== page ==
More Than $11 Million Earmarked For Wyoming Oil, Mineral Projects

An influential panel of Wyoming's Energy Matching Funds program wants to spend more than $11 million to evaluate two projects that could help energize electric vehicles and squeeze more oil out of the ground.

Pat Maio

February 29, 20244 min read

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An influential five-person review panel of Wyoming’s Energy Matching Funds program has recommended nearly $11 million to evaluate two projects that could help energize electric vehicles and squeeze more oil out of the ground.

The sponsors of the projects expect to kick in another $12 million to fund their efforts, putting their total combined spending at $23 million on innovative energy projects in Wyoming.

The matching funds program is aimed at spurring innovation and bring more energy development to Wyoming.

Wyoming Gov. Mark Gordon has final say on the two projects, which are administered by the Wyoming Energy Authority.

A designee from Gordon’s office, and the top executives from the WEA, the Department of Workforce Services, Wyoming Business Council and University of Wyoming School of Energy Resources, made the preliminary recommendation on the two projects Wednesday.

A 10-day public comment period closes March 8.

In 2022, the Legislature appropriated $100 million to Gordon’s office to provide matching money for private or federal funding for projects that range from carbon dioxide transportation to lithium processing and battery storage.

The Legislature kicked in an additional $50 million in 2023.

Recover More Oil

The two projects recommended by the review committee Wednesday include ATR Partners I LLC, working with Principle Petroleum LLC, and another by Visionary Metals Corp., doing business as Lost Creek Corp. in Wyoming.

In the first project, the review committee recommended $9.9 million for ATR Partners and Principle Petroleum for its Alpha pilot project in Campbell County.

That project wants to recover 4.8 million barrels of oil from an energy field in the Campbell County, according to information provided by the WEA.

Wyoming is home to numerous oil and gas fields where billions of barrels of reserves remain stranded because of declining reservoirs and a lack of feasible enhanced oil recovery alternatives.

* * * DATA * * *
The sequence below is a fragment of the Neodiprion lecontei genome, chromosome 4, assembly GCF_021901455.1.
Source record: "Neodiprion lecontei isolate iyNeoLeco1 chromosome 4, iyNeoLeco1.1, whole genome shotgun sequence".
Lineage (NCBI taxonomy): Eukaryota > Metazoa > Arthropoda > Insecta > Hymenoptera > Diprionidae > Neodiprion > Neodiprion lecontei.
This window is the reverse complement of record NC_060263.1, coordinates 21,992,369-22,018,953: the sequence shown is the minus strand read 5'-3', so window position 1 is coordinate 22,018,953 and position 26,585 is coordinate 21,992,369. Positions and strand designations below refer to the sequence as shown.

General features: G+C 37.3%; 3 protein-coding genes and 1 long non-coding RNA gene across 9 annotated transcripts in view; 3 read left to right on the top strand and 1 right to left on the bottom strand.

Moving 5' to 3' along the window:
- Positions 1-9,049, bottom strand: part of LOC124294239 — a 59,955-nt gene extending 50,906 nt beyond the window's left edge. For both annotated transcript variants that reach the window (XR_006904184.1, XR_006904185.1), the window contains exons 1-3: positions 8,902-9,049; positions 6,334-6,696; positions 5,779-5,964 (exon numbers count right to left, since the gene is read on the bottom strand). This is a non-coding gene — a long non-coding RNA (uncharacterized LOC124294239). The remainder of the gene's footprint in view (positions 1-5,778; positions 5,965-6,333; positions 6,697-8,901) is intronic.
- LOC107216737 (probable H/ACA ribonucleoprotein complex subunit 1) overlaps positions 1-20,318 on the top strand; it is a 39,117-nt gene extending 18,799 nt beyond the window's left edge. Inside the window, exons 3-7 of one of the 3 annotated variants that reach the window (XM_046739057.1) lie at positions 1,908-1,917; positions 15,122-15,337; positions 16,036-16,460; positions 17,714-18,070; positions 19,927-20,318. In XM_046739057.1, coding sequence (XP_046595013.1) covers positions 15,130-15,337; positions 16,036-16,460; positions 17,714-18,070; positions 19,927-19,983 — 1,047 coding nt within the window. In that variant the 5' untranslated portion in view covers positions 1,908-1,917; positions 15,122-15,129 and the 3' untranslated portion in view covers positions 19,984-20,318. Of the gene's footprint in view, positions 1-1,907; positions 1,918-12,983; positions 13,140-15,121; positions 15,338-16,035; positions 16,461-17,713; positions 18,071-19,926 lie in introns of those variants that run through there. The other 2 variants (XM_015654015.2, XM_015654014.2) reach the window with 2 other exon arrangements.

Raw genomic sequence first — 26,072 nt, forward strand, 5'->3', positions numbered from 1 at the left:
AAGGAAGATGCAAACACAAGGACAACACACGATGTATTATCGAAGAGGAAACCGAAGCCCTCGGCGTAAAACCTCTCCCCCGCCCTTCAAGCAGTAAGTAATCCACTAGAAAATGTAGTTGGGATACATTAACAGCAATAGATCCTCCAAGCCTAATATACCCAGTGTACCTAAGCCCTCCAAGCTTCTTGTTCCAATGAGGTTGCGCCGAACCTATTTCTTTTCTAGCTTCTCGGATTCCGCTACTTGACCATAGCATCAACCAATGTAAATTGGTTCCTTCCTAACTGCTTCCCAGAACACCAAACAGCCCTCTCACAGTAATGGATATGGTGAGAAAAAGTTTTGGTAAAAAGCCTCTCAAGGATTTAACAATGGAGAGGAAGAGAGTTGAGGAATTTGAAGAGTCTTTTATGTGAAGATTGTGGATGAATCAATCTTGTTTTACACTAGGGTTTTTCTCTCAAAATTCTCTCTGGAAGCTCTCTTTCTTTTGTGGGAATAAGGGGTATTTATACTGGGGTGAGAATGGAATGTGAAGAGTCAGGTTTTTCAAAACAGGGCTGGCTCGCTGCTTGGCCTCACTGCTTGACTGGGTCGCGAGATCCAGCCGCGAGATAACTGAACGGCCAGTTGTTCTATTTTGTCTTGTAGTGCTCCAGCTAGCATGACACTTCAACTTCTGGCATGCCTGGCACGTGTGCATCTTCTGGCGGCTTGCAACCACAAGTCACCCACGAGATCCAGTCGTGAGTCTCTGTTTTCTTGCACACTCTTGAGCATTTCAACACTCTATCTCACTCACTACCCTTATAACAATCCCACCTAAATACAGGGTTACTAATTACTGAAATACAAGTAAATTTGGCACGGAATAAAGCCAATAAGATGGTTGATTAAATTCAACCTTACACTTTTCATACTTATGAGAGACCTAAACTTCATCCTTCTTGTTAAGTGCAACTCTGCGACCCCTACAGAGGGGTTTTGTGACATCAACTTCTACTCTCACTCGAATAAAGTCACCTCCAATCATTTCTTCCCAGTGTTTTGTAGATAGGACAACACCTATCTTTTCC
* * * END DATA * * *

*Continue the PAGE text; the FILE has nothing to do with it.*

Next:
While fossil fuels will play a meaningful role in Wyoming’s energy future, the state is facing the need to develop other long-term, sustainable energy sources — like that proposed by ATR Partners and Principle Petroleum.

ATR Partners and Principle Petroleum, which are both headquartered in Dallas, formally call their project the Alpha Enriched Air Enhanced Oil Recovery, Carbon Sequestration and Hydrogen Production Pilot Project.

The companies plan to tap an additional $9.9 million for the project from elsewhere, giving it a total investment of $19.7 million.

Rare Earths

In the second project, Vancouver, Canada-based Visionary Metals Corp., parent of Lost Creek, said it wants to evaluate Wyoming’s mineral resource potential for strategic minerals like nickel, cobalt and platinum, at its King Solomon Nickel and Cobalt project.

The project is located about 10 miles north of Jeffrey City, a former uranium boomtown in central Wyoming that went bust half a century ago.

The minerals that Visionary Metals is evaluating are needed to produce stainless steel and batteries for hybrid and electric vehicles and air purifying devices like catalytic converters for automobiles.

Copper, which is a byproduct from nickel, cobalt and platinum, can be used to make electric motors, power lines and consumer electronics.

Visionary Metals said it has a budget of about $3.1 million for its study, with about $1 million coming from the WEA’s Energy Matching Funds program.

Other Projects

In January, six Wyoming-based projects received more than $157 million in matching money from federal, state and private sources. Nearly $38 million of that came from the state.

Awards for these six energy projects went out in January to a team of Black Hills Energy, the electric utility unit of South Dakota-based parent Black Hills Corp.; Ohio-based energy technology company Babcock & Wilcox Enterprises Inc.; Colorado-based Cowboy Clean Fuels LLC; Casper-based Flowstate Technologies LLC; Membrane Technology and Research Inc., which is building a carbon capture pilot project at Gillette’s Wyoming Integrated Test Center; the University of Wyoming School of Energy Resources; and Oklahoma-based energy giant Williams Cos. Inc.

The first award in the energy matching funds program was made in August for $19.1 million to research nuclear technologies and carbon storage.

Some issues have arisen of late in the current budget session challenging funding of WEA projects.

Sen. Cheri Steinmetz, R-Lingle, believes that there may be too much money available at the fingertips of Gordon to spend on these programs for alternative approaches to energy.

“Wyoming citizens deserve to weigh in on where they want taxpayer dollars to go,” said Steinmetz in a statement released Wednesday.

Pat Maio can be reached at

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Pat Maio


Pat Maio is a veteran journalist who covers energy for Cowboy State Daily.